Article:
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Part of a minor Romano-British villa at Long Cross

A Scheduled Monument in Avonmouth and Lawrence Weston, Bristol

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Latitude: 51.495 / 51°29'42"N

Longitude: -2.6727 / 2°40'21"W

OS Eastings: 353397.037639

OS Northings: 177554.787839

OS Grid: ST533775

Mapcode National: GBR JM.K2FD

Mapcode Global: VH88D.MPF9

Entry Name: Part of a minor Romano-British villa at Long Cross

Scheduled Date: 29 February 1960

Source: Historic England

Source ID: 1006999

English Heritage Legacy ID: BS 87

County: Bristol

Electoral Ward/Division: Avonmouth and Lawrence Weston

Built-Up Area: Bristol

Traditional County: Gloucestershire

Lieutenancy Area (Ceremonial County): Bristol

Church of England Parish: Lawrence Weston St Peter

Church of England Diocese: Bristol


The monument includes part of a minor Romano-British villa, situated on low ground just above the floodplain of the River Avon, near Avonmouth. The villa survives as both standing and buried remains of a winged corridor villa discovered in 1947 during the construction of a housing estate and excavated in 1948-50. It had been partially damaged by the construction of the modern Long Cross Road. Two 3rd century AD buildings were found, and the eastern part was fully excavated, conserved and is on public display. The building was almost symmetrical in plan and contained a bath suite and various rooms in the east and west wings. Sandstone-built walls, decorated wall plaster, several mosaic pavements and hypocausts in the living rooms and bath suite, as well as finds of domestic and everyday use and personal adornment were found.

Sources: PastScape 198239

Source: Historic England

Reasons for Scheduling

Romano-British villas were extensive rural estates with groups of domestic, agricultural and occasionally industrial buildings at their focus. The term "villa" is now commonly used to describe either the estate or the buildings themselves. The buildings usually include a well-appointed dwelling house, the design of which varies considerably according to the needs, taste and prosperity of the occupier. Most of the houses were partly or wholly stone-built, many with a timber-framed superstructure on masonry footings. Roofs were generally tiled and the house could feature tiled or mosaic floors, under- floor heating, wall plaster, glazed windows and cellars. Many had integral or separate suites of heated baths. The house was usually accompanied by a range of buildings providing accommodation for farm labourers, workshops and storage for agricultural produce. These were arranged around or alongside a courtyard and were surrounded by a complex of paddocks, pens, yards and features such as vegetable plots, granaries, threshing floors, wells and hearths, all approached by tracks leading from the surrounding fields. Villa buildings were constructed throughout the period of Roman occupation, from the first to the fourth centuries AD. They are usually complex structures occupied over several hundred years and continually remodelled to fit changing circumstances. They could serve a wide variety of uses alongside agricultural activities, including administrative, recreational and craft functions, and this is reflected in the considerable diversity in their plan. The least elaborate villas served as simple farmhouses whilst, for the most complex, the term "palace" is not inappropriate. Villa owners tended to be drawn from a limited elite section of Romano-British society. Although some villas belonged to immigrant Roman officials or entrepreneurs, the majority seem to have been in the hands of wealthy natives with a more-or-less Romanised lifestyle, and some were built directly on the sites of Iron Age farmsteads. Roman villa buildings are widespread, with between 400 and 1000 examples recorded nationally. The majority of these are classified as `minor' villas. Minor villas are found throughout lowland Britain and occasionally beyond. Roman villas provide a valuable index of the rate, extent and degree to which native British society became Romanised, as well as indicating the sources of inspiration behind changes of taste and custom. In addition, they serve to illustrate the agrarian and economic history of the Roman province, allowing comparisons over wide areas both within and beyond Britain. Although much is already known about the minor Romano-British villa at Long Cross it will retain further archaeological and environmental evidence relating to all aspects of Romano-British daily life, social organisation, agricultural practices, economic, social and political significance, trade, industry, domestic arrangements and overall landscape context.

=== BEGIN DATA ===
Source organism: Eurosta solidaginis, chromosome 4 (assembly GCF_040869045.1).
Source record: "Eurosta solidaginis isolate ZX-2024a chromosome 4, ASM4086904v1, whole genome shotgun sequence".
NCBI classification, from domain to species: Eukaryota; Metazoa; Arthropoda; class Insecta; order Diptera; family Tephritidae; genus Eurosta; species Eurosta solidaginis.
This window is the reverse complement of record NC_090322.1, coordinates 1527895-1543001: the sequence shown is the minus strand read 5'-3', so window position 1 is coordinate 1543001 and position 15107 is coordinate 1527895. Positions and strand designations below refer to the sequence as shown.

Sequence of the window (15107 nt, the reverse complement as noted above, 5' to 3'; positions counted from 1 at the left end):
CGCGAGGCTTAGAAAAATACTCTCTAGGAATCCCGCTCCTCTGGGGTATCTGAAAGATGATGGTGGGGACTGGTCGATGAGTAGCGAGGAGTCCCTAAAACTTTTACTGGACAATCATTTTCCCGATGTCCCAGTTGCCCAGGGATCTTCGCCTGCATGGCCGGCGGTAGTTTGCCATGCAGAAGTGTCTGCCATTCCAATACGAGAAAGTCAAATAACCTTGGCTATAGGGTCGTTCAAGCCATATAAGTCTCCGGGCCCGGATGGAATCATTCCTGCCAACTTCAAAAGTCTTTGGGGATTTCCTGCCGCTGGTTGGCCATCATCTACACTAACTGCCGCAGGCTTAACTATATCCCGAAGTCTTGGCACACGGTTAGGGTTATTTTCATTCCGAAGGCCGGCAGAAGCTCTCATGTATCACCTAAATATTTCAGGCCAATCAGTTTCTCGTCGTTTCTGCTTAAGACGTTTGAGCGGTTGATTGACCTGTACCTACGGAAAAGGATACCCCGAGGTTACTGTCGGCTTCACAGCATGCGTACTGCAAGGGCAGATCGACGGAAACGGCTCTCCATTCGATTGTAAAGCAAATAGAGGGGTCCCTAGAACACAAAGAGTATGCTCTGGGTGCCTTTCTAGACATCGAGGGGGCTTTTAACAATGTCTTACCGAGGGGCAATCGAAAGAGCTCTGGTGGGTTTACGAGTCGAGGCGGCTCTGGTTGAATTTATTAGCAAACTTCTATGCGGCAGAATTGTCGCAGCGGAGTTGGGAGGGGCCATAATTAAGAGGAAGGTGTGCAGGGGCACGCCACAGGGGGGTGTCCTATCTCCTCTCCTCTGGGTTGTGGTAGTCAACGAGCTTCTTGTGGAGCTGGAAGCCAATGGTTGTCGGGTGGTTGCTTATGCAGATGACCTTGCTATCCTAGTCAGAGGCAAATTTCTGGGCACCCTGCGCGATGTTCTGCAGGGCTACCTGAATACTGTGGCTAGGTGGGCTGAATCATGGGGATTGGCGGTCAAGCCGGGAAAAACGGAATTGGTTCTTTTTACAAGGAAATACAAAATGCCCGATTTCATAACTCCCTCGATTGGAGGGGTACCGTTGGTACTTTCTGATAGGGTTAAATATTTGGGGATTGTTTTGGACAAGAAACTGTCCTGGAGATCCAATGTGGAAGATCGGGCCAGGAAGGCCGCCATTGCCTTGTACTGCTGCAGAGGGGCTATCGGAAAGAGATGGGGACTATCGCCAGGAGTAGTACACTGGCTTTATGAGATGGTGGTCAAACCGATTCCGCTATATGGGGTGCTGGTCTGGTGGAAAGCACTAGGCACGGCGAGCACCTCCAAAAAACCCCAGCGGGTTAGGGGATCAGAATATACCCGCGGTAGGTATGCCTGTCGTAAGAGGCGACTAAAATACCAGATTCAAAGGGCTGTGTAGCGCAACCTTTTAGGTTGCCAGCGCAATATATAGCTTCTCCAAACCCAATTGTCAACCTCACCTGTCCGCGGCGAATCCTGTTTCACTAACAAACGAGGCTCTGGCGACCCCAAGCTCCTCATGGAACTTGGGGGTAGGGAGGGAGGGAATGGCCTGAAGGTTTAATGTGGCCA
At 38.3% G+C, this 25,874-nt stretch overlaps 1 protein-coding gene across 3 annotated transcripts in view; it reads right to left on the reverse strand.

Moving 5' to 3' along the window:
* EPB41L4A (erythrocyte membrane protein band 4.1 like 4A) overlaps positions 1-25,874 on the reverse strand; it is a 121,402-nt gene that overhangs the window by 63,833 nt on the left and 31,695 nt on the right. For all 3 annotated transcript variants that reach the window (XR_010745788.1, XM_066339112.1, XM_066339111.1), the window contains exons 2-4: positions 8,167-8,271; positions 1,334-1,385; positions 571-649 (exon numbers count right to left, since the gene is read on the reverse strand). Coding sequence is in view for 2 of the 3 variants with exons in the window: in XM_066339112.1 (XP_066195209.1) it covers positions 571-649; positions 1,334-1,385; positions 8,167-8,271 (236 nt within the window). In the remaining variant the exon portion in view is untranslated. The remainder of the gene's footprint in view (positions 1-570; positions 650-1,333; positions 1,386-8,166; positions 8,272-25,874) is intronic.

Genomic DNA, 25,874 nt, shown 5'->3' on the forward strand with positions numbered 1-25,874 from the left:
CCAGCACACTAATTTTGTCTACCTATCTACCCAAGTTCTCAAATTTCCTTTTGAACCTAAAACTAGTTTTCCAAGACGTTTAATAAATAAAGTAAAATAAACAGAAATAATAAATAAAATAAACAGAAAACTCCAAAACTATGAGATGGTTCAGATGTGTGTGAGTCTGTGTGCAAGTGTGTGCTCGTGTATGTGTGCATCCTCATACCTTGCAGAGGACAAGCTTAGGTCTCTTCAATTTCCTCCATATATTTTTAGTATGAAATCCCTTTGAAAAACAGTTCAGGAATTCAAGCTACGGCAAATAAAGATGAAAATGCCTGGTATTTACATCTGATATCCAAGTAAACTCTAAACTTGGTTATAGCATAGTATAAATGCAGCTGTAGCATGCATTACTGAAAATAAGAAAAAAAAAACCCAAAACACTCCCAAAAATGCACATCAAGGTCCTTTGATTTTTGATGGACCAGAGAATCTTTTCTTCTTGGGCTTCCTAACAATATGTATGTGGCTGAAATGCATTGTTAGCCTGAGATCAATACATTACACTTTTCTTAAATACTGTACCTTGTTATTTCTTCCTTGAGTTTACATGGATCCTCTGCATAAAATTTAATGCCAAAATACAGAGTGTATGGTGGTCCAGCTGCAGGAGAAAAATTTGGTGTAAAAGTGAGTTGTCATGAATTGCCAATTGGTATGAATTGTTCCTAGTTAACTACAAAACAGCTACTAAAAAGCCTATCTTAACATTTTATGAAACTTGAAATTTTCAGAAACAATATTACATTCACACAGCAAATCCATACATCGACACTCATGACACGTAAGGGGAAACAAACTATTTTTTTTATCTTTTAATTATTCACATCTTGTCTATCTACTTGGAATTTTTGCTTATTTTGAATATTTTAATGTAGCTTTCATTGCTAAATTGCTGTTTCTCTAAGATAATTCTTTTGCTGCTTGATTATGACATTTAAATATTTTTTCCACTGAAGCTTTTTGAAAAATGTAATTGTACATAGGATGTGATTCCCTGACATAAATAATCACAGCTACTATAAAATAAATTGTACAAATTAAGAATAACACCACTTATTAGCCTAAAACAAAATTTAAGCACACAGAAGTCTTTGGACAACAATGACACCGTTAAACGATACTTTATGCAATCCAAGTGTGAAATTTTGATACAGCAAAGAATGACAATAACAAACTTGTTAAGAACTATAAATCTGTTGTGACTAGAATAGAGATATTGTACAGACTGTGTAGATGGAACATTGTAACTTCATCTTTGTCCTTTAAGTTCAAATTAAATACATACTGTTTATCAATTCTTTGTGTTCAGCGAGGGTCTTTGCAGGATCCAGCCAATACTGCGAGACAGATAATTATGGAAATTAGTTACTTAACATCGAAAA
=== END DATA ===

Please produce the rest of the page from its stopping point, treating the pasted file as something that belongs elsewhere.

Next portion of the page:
Source: Historic England

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